Saint James Park
/ Green ParkBoth these parks are near Buckingham Palace and have some kind of a royal feel about them. St James is very well landscaped even though its so small. Even then it has a canal, lots of colourful flowers in spring and walking paths along the way. Green Park is more of the sitting outside in the green variety.
Princess Diana Memorial Fountain
We wandered over the border into Hyde Park, and came across the Diana Memorial Fountain. Unlike the regal Victorian fountains we saw before, it's a simple looping stream. Constructed in 2004, it is a tribute to Princess Di's life: "water flows from the highest point in two directions as it cascades, swirls and bubbles before meeting in a calm pool at the bottom." I saw a couple of girls frolicking in the ripples and decided that they shouldn't have all the fun! I took off my shoes and waded in. The water was shockingly cold, but so satisfying to splash.
Changing of the Horse Guards
Day 1 - Part of the London Walks "Westminster" walking tour, which lasted a couple of hours and took us all around the Westminster area - from the Houses of Parliament, along Westminster Abbey, through St.James' Park and all the way upto the palace. The merry music and the regal ceremony brought to life one word that had stuck in my head ever since I saw the Big Ben the previous evening – regal. Oh and the Queen was in town (we saw the Queen’s flag atop the Buckingham Palace).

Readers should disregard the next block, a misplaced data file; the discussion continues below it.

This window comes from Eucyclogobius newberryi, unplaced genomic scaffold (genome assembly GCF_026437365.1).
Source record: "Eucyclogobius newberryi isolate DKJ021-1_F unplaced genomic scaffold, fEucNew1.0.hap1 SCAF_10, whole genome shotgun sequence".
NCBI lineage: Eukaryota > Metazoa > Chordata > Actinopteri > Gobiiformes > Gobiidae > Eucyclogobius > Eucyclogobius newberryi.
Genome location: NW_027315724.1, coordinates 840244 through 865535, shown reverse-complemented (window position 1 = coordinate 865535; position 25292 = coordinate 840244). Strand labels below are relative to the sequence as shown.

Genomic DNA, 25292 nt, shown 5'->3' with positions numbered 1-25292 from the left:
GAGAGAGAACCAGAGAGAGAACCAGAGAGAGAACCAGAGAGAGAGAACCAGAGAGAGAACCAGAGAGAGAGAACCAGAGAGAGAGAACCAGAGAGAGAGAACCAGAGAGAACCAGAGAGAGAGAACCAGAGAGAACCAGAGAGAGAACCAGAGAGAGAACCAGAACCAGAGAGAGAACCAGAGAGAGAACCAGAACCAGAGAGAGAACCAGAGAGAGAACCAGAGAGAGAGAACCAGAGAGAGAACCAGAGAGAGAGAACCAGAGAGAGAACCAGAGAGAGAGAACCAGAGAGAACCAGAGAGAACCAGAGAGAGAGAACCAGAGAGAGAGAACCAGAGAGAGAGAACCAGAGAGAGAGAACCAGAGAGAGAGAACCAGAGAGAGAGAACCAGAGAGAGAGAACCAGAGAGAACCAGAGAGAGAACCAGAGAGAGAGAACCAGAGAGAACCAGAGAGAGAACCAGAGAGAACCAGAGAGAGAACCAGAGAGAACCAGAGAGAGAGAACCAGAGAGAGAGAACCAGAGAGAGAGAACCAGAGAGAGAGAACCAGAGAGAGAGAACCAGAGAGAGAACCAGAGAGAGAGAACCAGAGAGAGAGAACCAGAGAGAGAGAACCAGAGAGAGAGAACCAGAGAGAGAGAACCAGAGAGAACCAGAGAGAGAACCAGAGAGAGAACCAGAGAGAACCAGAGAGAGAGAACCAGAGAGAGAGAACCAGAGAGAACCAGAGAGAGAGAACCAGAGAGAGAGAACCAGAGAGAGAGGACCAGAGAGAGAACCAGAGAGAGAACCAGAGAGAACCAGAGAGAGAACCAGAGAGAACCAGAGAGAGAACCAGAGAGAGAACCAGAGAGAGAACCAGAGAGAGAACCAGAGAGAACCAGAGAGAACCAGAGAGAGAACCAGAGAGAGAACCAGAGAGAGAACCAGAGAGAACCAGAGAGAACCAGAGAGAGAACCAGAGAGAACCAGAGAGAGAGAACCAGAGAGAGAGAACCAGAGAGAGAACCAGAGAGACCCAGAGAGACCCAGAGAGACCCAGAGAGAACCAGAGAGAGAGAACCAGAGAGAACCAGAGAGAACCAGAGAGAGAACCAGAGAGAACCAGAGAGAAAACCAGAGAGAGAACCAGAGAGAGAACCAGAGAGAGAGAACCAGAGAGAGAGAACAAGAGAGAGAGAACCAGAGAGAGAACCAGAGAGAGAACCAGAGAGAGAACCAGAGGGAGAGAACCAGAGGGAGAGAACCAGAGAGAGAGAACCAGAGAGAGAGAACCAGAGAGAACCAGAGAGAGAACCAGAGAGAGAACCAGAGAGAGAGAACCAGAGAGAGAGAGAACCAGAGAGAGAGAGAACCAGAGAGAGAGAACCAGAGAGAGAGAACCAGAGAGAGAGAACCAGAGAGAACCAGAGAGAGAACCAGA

Big Easy Bar BQ & Crabshack
It is located a stone throw away from Covent Garden station! You won't miss it when you arrive at Maiden Lane :) We were greeted warmly throughout our whole dining experience! The servers are all dressed in checkered shirt, a huge smile at all time! Thumbs up!! Im loving the whole concept of BE Covent Garden. This is not the only bar! The other is at the lower ground, which looks pretty cosy! Overall, it was fantastic! Great atmosphere, food and service! Thank you Big Easy for the experience of dining in.